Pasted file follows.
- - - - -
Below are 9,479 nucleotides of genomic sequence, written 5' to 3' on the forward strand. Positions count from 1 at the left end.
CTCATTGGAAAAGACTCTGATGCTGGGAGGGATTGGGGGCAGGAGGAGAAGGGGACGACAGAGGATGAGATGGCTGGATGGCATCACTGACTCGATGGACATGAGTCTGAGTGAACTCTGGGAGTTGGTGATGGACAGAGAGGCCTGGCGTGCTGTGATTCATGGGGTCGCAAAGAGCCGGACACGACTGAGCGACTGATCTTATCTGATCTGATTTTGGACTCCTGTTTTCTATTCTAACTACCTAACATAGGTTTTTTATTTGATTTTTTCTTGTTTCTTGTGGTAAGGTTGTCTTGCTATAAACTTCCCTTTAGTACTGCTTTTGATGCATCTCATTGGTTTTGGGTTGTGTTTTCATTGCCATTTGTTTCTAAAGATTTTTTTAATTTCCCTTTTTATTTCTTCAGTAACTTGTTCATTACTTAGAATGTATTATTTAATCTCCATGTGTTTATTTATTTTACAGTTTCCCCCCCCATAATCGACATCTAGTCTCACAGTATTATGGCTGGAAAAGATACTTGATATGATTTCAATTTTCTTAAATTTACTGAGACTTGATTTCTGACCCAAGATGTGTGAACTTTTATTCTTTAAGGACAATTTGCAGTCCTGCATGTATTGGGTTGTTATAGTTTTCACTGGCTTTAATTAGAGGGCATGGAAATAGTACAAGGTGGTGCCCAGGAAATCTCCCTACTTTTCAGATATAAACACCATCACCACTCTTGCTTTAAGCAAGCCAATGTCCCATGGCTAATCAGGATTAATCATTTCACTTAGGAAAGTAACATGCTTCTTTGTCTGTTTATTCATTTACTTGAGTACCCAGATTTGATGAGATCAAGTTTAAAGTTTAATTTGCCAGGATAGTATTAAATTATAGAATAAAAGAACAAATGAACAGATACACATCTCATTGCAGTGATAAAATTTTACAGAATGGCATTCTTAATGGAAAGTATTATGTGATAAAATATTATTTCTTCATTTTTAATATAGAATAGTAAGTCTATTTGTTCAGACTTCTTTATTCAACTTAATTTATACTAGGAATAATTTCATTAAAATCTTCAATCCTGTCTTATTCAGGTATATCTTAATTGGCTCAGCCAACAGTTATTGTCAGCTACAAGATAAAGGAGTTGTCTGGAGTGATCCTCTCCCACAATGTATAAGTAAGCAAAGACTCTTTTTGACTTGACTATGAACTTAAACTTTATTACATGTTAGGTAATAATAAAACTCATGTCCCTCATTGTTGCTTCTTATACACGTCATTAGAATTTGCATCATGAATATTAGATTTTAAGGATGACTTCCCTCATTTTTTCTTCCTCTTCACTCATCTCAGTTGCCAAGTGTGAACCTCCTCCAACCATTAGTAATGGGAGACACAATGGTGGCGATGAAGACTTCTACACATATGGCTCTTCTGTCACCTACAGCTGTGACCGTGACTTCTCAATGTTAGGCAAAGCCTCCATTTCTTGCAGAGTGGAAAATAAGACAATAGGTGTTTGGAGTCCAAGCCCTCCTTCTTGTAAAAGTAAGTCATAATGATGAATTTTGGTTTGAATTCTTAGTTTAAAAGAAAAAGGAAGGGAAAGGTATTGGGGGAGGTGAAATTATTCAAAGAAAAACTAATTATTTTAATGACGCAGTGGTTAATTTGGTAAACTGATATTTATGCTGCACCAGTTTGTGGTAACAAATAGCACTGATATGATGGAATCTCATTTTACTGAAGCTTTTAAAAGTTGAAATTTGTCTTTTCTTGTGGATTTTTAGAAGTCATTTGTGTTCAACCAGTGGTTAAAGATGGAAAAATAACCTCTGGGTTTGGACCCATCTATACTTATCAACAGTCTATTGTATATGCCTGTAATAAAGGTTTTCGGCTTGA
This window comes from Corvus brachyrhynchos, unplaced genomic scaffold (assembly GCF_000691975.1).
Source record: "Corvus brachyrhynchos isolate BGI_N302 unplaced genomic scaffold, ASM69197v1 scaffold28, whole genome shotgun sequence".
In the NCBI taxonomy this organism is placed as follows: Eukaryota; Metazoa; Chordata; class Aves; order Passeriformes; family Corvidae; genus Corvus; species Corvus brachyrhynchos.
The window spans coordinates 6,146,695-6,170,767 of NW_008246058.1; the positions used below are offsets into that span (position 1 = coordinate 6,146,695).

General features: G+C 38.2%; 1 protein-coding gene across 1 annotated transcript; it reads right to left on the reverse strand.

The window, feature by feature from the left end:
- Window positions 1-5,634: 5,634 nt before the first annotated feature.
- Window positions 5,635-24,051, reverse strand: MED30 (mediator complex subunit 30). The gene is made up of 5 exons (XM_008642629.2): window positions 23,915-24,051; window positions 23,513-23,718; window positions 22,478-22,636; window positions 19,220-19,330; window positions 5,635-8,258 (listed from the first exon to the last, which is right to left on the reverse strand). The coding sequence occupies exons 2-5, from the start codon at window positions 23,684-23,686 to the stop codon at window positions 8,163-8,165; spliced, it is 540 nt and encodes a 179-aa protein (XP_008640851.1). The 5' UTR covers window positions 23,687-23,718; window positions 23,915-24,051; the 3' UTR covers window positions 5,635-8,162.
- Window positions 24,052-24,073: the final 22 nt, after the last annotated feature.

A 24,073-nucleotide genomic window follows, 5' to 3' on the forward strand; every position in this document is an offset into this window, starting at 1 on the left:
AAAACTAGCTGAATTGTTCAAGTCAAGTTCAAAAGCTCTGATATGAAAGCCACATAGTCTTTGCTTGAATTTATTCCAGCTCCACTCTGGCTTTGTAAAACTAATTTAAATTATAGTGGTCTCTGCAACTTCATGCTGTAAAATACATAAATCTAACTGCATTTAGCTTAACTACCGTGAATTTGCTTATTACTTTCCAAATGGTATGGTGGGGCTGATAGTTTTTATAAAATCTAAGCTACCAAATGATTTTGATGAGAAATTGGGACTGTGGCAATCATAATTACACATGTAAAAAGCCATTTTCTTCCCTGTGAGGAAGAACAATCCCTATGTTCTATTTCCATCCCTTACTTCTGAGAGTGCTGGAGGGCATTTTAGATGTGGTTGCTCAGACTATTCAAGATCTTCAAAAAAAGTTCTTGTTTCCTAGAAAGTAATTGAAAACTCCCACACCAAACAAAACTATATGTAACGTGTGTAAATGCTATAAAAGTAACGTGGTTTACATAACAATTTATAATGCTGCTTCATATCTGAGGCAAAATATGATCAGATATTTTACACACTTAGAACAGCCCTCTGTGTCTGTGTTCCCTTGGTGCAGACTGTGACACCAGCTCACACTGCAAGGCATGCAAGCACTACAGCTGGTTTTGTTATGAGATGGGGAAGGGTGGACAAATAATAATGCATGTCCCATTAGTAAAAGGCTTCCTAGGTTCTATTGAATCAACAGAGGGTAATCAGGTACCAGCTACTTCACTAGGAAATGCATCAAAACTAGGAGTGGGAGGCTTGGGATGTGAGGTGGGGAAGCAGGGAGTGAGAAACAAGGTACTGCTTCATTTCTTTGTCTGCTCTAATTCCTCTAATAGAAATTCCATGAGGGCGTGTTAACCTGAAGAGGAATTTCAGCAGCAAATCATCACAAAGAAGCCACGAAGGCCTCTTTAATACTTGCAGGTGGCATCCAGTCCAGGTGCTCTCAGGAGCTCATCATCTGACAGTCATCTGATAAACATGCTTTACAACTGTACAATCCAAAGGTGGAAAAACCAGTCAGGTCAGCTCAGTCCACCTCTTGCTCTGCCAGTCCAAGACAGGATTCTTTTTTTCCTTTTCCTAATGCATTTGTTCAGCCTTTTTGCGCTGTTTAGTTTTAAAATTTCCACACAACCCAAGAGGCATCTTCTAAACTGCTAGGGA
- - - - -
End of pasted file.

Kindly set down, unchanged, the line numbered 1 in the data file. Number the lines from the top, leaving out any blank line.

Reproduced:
Below are 9,479 nucleotides of genomic sequence, written 5' to 3' on the forward strand. Positions count from 1 at the left end.